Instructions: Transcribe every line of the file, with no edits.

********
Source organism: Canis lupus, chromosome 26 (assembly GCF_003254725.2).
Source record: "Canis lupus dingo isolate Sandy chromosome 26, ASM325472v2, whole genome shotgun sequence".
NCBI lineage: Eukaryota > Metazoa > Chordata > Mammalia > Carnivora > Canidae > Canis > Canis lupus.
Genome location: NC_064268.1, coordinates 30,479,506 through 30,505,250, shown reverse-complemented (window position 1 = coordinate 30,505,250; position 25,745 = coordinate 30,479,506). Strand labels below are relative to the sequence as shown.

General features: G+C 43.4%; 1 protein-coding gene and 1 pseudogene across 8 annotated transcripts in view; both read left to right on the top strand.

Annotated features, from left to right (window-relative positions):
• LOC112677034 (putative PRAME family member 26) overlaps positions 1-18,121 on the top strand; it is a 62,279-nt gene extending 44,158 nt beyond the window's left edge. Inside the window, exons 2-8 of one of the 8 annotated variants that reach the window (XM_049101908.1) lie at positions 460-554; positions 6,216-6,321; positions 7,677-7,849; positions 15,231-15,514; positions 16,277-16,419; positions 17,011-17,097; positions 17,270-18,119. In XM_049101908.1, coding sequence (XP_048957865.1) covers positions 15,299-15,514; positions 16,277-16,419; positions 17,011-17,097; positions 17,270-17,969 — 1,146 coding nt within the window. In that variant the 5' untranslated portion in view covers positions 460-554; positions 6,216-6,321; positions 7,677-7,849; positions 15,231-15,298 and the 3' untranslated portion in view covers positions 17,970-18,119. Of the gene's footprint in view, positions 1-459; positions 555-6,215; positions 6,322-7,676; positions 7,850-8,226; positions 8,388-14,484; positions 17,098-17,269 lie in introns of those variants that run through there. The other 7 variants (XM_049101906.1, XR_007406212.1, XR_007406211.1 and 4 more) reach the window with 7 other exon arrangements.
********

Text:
Source organism: Canis lupus, chromosome 26 (assembly GCF_003254725.2).
Source record: "Canis lupus dingo isolate Sandy chromosome 26, ASM325472v2, whole genome shotgun sequence".
NCBI lineage: Eukaryota > Metazoa > Chordata > Mammalia > Carnivora > Canidae > Canis > Canis lupus.
Genome location: NC_064268.1, coordinates 30,479,506 through 30,505,250, shown reverse-complemented (window position 1 = coordinate 30,505,250; position 25,745 = coordinate 30,479,506). Strand labels below are relative to the sequence as shown.

General features: G+C 43.4%; 1 protein-coding gene and 1 pseudogene across 8 annotated transcripts in view; both read left to right on the top strand.

Annotated features, from left to right (window-relative positions):
• LOC112677034 (putative PRAME family member 26) overlaps positions 1-18,121 on the top strand; it is a 62,279-nt gene extending 44,158 nt beyond the window's left edge. Inside the window, exons 2-8 of one of the 8 annotated variants that reach the window (XM_049101908.1) lie at positions 460-554; positions 6,216-6,321; positions 7,677-7,849; positions 15,231-15,514; positions 16,277-16,419; positions 17,011-17,097; positions 17,270-18,119. In XM_049101908.1, coding sequence (XP_048957865.1) covers positions 15,299-15,514; positions 16,277-16,419; positions 17,011-17,097; positions 17,270-17,969 — 1,146 coding nt within the window. In that variant the 5' untranslated portion in view covers positions 460-554; positions 6,216-6,321; positions 7,677-7,849; positions 15,231-15,298 and the 3' untranslated portion in view covers positions 17,970-18,119. Of the gene's footprint in view, positions 1-459; positions 555-6,215; positions 6,322-7,676; positions 7,850-8,226; positions 8,388-14,484; positions 17,098-17,269 lie in introns of those variants that run through there. The other 7 variants (XM_049101906.1, XR_007406212.1, XR_007406211.1 and 4 more) reach the window with 7 other exon arrangements.